Matt Yglesias plugging Jonathan Chait's forthcoming book, The Big Con: The True Story of How Washington Got Hoodwinked and Hijacked by Crackpot Economics got me thinking about something I've thought about for years.
I won't be able to read the book, because like Matt, the dishonesty of the selling of right-wing crackpot economic schemes and the medias fawning coverage literally upsets me so much that I loose sleep. I just can't stand stupid people.
But I started thinking about the flat tax again. The problem with the right-wing flat tax cons that have popped up ever few years is that those who propose them make sure they pay little or no income tax. Flat taxes from the right only tax wage income exempting the wealthiest from all income taxation while at the same time bankrupting the government. Those who make millions or even billions in the markets or real estate, for instance, would pay no income tax on their income.
But what would an honest flat tax look like that taxed all realized income, wage and non-wage equally, and without exception or limit?
Eliminate all deductions including the mortgage interest deduction. Keep only per person exceptions -- specifically targeted to protect the working poor (like 10 or 12k per person so a family of 4 paid no tax on the first 40 to 50k of income) -- but everyone would receive regardless of income. (I would exempt gains from the sale of a primary residence placed into another primary residence within a reasonable period of time, but that's it. Sell an investment property or stocks netting a gain and you would pay taxes on the gain even if you rolled the gain into other property, etc)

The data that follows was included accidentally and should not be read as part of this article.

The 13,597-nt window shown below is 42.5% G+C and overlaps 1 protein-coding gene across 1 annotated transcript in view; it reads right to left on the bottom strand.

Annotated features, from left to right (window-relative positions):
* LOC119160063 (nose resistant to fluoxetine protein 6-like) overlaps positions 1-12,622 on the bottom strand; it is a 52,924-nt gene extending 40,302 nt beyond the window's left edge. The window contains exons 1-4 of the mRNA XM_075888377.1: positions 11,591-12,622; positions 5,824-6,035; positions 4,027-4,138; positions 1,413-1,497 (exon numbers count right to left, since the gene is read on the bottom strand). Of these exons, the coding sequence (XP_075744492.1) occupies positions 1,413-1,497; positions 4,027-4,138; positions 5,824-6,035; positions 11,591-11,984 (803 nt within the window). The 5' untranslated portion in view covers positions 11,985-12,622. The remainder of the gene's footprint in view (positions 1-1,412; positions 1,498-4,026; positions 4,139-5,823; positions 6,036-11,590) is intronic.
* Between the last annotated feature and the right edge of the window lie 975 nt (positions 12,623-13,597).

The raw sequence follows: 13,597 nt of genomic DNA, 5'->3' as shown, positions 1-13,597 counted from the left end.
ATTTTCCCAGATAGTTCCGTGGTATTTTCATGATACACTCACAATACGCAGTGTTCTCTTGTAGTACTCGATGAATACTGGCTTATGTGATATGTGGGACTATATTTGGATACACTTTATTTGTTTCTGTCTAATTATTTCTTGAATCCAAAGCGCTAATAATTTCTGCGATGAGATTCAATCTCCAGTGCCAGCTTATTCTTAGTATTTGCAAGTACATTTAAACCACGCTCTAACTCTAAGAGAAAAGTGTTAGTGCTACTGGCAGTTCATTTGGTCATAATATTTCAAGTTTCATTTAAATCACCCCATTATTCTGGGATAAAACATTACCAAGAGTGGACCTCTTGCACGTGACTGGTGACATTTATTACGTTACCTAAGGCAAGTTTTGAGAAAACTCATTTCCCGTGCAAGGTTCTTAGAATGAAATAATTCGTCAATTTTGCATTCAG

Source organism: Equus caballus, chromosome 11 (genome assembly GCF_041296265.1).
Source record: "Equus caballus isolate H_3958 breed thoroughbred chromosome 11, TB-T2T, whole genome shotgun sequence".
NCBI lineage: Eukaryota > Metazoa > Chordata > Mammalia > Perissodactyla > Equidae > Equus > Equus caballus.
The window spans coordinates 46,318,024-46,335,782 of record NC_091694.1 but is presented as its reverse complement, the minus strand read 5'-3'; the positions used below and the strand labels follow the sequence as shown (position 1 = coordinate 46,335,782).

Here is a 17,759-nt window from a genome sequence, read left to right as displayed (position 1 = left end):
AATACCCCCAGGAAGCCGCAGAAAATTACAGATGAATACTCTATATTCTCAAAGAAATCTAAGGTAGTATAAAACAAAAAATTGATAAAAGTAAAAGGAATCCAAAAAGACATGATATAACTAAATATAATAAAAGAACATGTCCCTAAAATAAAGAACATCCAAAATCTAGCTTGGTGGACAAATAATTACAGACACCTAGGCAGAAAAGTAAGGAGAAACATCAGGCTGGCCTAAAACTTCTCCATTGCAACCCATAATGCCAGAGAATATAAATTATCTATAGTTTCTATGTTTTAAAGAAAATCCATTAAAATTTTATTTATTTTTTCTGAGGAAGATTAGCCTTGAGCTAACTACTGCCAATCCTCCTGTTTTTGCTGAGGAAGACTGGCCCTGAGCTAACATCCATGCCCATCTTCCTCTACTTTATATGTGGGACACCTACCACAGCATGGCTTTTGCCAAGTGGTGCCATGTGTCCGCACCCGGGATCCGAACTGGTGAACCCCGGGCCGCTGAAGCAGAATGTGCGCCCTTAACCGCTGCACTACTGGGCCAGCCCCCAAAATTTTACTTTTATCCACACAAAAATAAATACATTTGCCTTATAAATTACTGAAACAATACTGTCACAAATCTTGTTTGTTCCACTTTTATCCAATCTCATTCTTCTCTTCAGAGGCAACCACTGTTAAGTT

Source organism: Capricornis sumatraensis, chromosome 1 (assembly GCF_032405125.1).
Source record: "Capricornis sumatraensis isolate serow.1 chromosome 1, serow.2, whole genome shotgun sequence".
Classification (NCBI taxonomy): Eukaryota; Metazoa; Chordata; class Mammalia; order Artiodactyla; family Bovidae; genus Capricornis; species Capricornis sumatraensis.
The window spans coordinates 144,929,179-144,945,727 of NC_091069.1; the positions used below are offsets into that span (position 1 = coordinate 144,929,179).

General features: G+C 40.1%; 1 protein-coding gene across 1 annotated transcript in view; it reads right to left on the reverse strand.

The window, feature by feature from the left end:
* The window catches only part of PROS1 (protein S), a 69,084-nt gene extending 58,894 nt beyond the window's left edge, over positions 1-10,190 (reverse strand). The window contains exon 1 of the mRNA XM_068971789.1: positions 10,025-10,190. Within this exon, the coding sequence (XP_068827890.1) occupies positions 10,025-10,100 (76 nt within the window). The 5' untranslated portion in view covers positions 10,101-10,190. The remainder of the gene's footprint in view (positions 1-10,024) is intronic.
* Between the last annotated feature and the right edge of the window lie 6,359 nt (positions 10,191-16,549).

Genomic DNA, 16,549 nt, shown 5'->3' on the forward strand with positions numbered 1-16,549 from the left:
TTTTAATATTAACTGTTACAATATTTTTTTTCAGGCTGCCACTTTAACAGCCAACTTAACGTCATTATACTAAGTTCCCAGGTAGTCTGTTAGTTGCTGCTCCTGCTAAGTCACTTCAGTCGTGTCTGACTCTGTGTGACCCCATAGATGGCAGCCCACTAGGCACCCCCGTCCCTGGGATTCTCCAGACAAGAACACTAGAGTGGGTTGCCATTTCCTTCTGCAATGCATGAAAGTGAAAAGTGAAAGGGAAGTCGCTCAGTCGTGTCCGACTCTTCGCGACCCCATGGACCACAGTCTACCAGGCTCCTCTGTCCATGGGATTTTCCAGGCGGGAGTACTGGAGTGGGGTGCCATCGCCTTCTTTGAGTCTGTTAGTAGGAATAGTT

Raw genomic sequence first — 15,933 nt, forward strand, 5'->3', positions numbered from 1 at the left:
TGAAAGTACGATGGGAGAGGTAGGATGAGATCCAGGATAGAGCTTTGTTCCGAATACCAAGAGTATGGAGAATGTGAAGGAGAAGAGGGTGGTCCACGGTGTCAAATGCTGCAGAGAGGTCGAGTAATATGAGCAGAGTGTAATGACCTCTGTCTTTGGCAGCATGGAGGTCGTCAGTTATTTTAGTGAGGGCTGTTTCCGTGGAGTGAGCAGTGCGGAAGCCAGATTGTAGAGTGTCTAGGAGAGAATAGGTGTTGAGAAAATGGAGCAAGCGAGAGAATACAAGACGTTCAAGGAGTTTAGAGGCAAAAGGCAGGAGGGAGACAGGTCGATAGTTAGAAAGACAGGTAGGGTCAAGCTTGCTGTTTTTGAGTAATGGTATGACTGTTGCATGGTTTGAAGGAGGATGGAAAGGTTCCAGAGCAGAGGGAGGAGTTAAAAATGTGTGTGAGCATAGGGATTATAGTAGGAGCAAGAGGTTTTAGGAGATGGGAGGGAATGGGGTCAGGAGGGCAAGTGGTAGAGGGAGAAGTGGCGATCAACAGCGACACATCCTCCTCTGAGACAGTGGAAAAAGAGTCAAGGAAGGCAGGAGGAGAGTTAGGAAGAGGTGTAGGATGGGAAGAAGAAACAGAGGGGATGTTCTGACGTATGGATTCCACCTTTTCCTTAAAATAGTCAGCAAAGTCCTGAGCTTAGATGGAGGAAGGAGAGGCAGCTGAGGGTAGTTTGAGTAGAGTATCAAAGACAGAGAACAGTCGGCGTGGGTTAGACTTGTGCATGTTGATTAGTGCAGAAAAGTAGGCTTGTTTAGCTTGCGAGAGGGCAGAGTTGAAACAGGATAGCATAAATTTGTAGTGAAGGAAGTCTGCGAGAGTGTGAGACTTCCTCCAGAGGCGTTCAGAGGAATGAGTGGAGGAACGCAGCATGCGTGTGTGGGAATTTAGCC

For the purposes of this discussion, forget the realities of getting this trough Congress. What would the tax rate have to be in order to adequately fund the government (not current funding which is hundreds of billions short of spending)?
I couldn't begin to figure this out, and I may be wildly naive. Perhaps such a tax is not workable under any circumstances. But If by actually taxing all income we could reduce the actual tax rate to something less than 20% we would have meaningful and revolutionary tax reform.
Surely someone out there knows of a paper or article where this calculation has been attempted?